Beat the Heat: Summer Safety for Seniors
On any given summer day, residents all across the Kingsway Community campus can be seen enjoying the great outdoors. Some will be out sitting in the Kingsway Arms courtyard, some will be sipping lemonade or iced tea on the porch of Kingsway Manor, some will be playing mini golf outside the Kingsway Village Apartments, and others still may be out on a walk from Parkland Garden Apartments to the pond on the western edge of campus. While fresh air and a little exercise may be great for residents’ physical and mental health, sun and heat exposure can have several negative risks. The staff at Kingsway Community is always focused on making sure residents are protected from the elements whenever they’re outside, but everyone should know how to prevent sunburn, dehydration and heat stroke, especially among seniors.
Preventing sunburn seems pretty easy—just wear sunscreen, right? It may sound fairly obvious, but one study has shown that 1 in 10 older adults have been sunburned in the last year, and less than half of older adults protect their skin when outside for at least an hour on warm, sunny days. This is especially concerning, given the fact that most cases of skin cancer are found in people older than 65. In fact, rates of new melanoma cases increase steadily throughout one’s life, hitting a maximum at ages 80-84. Luckily, if sunscreen is your problem (it’s not exactly pleasant to put on, and needs to be reapplied regularly), you have other great options for protecting your skin when you’re out in the sun. For one, you can stay in the shade. Or, you can opt to cover your skin with cool clothing, such as a wide-brimmed hat, long shirts and long pants. If you’re fine with sunscreen, use a water-resistant one that has an SPF of 30 or above.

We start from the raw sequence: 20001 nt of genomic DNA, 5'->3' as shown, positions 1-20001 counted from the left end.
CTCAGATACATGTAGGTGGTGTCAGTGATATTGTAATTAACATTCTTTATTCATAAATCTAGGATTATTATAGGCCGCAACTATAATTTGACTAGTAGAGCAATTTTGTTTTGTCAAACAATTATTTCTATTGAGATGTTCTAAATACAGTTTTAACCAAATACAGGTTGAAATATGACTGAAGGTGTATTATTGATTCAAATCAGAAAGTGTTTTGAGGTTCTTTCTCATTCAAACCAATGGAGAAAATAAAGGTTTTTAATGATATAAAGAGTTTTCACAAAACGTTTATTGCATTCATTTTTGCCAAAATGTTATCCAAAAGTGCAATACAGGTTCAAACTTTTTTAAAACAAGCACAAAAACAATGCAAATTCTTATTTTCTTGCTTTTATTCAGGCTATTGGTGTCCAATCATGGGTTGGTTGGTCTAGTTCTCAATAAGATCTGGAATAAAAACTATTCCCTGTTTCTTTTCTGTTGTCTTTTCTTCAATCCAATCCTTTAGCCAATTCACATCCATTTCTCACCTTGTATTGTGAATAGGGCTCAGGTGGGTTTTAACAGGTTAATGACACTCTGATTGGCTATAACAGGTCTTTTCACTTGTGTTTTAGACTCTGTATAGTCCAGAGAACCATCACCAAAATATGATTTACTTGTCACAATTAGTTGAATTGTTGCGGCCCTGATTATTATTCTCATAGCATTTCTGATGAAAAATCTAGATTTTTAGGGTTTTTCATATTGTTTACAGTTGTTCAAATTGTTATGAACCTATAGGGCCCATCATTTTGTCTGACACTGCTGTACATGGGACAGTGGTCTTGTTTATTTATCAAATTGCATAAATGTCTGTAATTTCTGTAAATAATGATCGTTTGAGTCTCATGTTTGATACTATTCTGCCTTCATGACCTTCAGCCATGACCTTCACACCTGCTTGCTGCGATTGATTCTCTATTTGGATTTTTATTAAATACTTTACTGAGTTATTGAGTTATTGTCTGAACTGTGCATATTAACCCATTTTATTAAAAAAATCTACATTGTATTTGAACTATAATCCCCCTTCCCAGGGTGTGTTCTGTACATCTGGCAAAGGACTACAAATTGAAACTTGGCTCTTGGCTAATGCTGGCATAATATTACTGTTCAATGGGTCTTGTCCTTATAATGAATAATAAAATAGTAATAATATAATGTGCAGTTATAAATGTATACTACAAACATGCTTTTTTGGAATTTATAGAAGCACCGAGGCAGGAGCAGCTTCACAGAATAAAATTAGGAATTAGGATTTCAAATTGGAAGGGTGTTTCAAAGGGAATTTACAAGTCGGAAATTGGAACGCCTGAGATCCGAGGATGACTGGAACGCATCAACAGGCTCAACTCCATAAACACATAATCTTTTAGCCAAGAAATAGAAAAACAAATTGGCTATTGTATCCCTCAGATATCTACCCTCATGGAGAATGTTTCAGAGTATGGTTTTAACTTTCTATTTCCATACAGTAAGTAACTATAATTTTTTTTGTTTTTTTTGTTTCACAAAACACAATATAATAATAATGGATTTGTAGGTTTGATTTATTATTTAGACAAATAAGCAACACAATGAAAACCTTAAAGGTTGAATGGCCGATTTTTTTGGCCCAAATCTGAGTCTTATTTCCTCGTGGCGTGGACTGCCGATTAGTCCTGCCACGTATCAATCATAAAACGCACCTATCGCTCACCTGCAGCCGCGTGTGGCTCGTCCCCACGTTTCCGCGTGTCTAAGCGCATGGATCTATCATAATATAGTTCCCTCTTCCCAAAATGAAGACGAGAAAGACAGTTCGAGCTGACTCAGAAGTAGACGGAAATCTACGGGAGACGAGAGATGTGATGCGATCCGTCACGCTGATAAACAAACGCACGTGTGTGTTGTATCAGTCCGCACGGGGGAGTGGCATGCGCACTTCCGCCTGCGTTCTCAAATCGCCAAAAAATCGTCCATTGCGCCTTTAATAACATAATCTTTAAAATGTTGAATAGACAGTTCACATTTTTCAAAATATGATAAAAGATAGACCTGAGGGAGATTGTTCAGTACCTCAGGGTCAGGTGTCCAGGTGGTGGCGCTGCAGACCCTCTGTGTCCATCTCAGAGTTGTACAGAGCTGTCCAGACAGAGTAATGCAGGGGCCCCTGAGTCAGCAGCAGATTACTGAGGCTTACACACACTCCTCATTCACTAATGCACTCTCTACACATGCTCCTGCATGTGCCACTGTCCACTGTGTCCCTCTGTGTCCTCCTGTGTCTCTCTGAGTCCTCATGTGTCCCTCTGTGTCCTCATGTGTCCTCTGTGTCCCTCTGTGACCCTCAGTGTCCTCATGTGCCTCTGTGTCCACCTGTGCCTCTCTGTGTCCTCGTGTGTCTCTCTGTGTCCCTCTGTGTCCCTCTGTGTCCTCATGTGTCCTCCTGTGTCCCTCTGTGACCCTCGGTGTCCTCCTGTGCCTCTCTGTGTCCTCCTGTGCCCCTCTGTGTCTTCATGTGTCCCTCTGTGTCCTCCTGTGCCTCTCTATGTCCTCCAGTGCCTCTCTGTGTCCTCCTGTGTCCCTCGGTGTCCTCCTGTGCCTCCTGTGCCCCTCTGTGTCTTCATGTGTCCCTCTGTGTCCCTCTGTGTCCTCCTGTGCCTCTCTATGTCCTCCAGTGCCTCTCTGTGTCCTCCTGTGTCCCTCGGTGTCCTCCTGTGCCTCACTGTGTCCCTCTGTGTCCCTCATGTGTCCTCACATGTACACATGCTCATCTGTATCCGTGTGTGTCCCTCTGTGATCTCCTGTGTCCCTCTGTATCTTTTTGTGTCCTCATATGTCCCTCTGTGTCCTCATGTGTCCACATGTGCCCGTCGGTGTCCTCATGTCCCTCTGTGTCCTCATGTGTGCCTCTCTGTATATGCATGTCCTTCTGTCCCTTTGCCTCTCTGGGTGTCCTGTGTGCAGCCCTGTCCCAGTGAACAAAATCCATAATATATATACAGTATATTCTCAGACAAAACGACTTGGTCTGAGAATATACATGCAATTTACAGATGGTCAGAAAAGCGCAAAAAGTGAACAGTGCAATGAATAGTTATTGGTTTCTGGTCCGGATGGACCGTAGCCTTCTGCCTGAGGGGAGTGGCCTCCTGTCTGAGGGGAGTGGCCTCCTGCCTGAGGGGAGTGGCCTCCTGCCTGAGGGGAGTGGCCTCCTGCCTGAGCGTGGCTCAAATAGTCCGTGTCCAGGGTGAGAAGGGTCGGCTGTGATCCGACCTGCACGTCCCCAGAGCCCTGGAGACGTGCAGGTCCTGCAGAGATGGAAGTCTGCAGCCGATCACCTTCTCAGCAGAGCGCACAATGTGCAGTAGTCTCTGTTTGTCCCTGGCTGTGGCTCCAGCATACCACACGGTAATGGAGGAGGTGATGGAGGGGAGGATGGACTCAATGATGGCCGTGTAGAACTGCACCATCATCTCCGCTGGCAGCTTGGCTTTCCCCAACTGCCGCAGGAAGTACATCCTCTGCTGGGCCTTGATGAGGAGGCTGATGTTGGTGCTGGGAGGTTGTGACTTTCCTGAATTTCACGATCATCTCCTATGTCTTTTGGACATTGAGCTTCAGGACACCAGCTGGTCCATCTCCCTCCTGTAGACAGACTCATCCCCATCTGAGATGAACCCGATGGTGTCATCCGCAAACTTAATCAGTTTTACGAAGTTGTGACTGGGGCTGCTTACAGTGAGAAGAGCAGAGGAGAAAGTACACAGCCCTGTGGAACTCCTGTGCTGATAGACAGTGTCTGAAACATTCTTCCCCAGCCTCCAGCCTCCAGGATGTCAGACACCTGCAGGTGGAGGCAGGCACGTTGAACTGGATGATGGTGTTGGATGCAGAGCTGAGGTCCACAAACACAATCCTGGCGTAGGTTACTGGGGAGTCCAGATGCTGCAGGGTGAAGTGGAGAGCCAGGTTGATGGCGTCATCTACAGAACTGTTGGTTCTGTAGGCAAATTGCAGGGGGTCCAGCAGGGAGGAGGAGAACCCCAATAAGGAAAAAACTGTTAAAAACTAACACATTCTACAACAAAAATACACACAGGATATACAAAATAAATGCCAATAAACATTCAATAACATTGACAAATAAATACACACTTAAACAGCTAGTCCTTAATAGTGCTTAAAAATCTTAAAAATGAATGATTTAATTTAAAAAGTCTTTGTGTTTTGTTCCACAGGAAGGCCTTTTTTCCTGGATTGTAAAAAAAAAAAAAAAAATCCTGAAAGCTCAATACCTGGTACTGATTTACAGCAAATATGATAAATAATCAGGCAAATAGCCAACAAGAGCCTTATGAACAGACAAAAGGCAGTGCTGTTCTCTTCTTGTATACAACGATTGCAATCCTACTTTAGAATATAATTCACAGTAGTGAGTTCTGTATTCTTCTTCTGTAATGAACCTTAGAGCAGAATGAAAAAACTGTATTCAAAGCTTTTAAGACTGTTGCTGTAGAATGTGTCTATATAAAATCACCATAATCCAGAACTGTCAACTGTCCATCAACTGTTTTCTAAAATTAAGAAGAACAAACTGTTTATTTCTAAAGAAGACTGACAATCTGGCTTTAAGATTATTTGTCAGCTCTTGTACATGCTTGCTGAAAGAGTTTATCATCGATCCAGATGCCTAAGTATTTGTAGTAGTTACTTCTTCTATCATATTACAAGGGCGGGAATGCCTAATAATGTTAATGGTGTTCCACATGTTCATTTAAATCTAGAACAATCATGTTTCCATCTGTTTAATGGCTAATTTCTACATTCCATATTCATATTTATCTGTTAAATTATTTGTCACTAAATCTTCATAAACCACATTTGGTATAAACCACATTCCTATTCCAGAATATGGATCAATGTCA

You probably know the antidote to dehydration…Drinking more water. But did you know that as people age, their feeling of thirst diminishes? It’s true—by the time a senior actually feels thirst, they are likely already somewhat dehydrated. Furthermore, seniors have less water in their bodies than children and younger adults, so they’re more susceptible to dehydration to begin with. So, how do you know when to drink fluids if you can’t count on your sense of thirst to tell you? The simple answer is that you should always be drinking fluids. You don’t need to force yourself to sit down and drink an eight-ounce glass of water eight times a day. Instead, keep a water bottle with you all day, and take small sips every few minutes. If plain water isn’t necessarily something you want to sip all day, every day, try flavored waters that are readily available at your local grocery store. Still having trouble? Consider using a time-marked Life Bottle to keep your daily drinking on track.
If you were hiking Mount Everest, you’d likely take every precaution to prevent hypothermia—the condition of having a dangerously low body temperature. But Hyperthermia, or the condition of having a body temperature way above normal caused by being hot for too long, can also be a problem. Hyperthermia can cause heat syncope, a sudden dizziness; heat cramps, the painful tightening of muscles; heat edema, swelling in your ankles and feet; and heat exhaustion, a warning that your body can no longer keep itself cool. In extreme cases, that last one—heat exhaustion—can progress into heat stroke, which is a medical emergency. Signs of heat stroke, which is more common among older adults, include fainting, confusion, a body temperature of over 104 degrees, flushed skin, and rapid or slowed pulse. Obviously, hyperthermia and heat stroke are things you want to avoid at all costs. The best way to do that is to get out of the sun (and to an air-conditioned room, if possible) if you start to feel symptoms. If you must be outside, consider using a cooling towel or misting personal fan to keep cool.